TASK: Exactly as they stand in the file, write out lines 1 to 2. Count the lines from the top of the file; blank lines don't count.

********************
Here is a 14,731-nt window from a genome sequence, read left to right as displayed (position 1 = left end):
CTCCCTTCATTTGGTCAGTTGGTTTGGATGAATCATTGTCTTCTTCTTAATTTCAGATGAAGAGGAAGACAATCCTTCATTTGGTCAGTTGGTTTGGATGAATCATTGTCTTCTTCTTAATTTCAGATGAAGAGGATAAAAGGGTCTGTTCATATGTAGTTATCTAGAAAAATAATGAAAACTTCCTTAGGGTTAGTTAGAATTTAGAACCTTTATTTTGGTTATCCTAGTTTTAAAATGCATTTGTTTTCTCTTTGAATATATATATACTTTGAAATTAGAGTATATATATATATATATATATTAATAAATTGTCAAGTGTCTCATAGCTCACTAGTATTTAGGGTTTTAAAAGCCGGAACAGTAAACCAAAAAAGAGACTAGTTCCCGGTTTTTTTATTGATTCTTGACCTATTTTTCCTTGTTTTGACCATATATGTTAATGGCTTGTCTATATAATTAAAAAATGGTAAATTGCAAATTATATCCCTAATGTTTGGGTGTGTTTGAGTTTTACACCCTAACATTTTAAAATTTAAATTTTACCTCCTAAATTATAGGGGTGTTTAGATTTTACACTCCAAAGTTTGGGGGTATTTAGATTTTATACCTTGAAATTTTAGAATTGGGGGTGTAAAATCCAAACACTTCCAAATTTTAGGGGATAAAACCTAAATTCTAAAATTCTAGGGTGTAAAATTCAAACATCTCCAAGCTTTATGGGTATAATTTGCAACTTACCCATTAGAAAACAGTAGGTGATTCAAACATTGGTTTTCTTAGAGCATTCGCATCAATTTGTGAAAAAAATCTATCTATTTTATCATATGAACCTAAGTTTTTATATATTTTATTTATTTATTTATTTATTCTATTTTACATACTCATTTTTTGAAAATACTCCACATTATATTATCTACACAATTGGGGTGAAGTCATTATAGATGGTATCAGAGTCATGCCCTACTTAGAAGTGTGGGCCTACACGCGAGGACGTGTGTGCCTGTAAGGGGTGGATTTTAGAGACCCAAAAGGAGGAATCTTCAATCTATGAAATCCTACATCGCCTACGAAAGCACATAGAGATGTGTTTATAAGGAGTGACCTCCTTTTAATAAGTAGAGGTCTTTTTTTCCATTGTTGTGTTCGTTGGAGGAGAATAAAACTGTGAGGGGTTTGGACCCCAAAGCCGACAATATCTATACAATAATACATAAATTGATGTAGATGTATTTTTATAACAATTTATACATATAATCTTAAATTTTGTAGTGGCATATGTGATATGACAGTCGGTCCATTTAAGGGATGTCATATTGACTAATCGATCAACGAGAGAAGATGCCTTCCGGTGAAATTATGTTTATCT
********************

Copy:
Here is a 14,731-nt window from a genome sequence, read left to right as displayed (position 1 = left end):
CTCCCTTCATTTGGTCAGTTGGTTTGGATGAATCATTGTCTTCTTCTTAATTTCAGATGAAGAGGAAGACAATCCTTCATTTGGTCAGTTGGTTTGGATGAATCATTGTCTTCTTCTTAATTTCAGATGAAGAGGATAAAAGGGTCTGTTCATATGTAGTTATCTAGAAAAATAATGAAAACTTCCTTAGGGTTAGTTAGAATTTAGAACCTTTATTTTGGTTATCCTAGTTTTAAAATGCATTTGTTTTCTCTTTGAATATATATATACTTTGAAATTAGAGTATATATATATATATATATATTAATAAATTGTCAAGTGTCTCATAGCTCACTAGTATTTAGGGTTTTAAAAGCCGGAACAGTAAACCAAAAAAGAGACTAGTTCCCGGTTTTTTTATTGATTCTTGACCTATTTTTCCTTGTTTTGACCATATATGTTAATGGCTTGTCTATATAATTAAAAAATGGTAAATTGCAAATTATATCCCTAATGTTTGGGTGTGTTTGAGTTTTACACCCTAACATTTTAAAATTTAAATTTTACCTCCTAAATTATAGGGGTGTTTAGATTTTACACTCCAAAGTTTGGGGGTATTTAGATTTTATACCTTGAAATTTTAGAATTGGGGGTGTAAAATCCAAACACTTCCAAATTTTAGGGGATAAAACCTAAATTCTAAAATTCTAGGGTGTAAAATTCAAACATCTCCAAGCTTTATGGGTATAATTTGCAACTTACCCATTAGAAAACAGTAGGTGATTCAAACATTGGTTTTCTTAGAGCATTCGCATCAATTTGTGAAAAAAATCTATCTATTTTATCATATGAACCTAAGTTTTTATATATTTTATTTATTTATTTATTTATTCTATTTTACATACTCATTTTTTGAAAATACTCCACATTATATTATCTACACAATTGGGGTGAAGTCATTATAGATGGTATCAGAGTCATGCCCTACTTAGAAGTGTGGGCCTACACGCGAGGACGTGTGTGCCTGTAAGGGGTGGATTTTAGAGACCCAAAAGGAGGAATCTTCAATCTATGAAATCCTACATCGCCTACGAAAGCACATAGAGATGTGTTTATAAGGAGTGACCTCCTTTTAATAAGTAGAGGTCTTTTTTTCCATTGTTGTGTTCGTTGGAGGAGAATAAAACTGTGAGGGGTTTGGACCCCAAAGCCGACAATATCTATACAATAATACATAAATTGATGTAGATGTATTTTTATAACAATTTATACATATAATCTTAAATTTTGTAGTGGCATATGTGATATGACAGTCGGTCCATTTAAGGGATGTCATATTGACTAATCGATCAACGAGAGAAGATGCCTTCCGGTGAAATTATGTTTATCT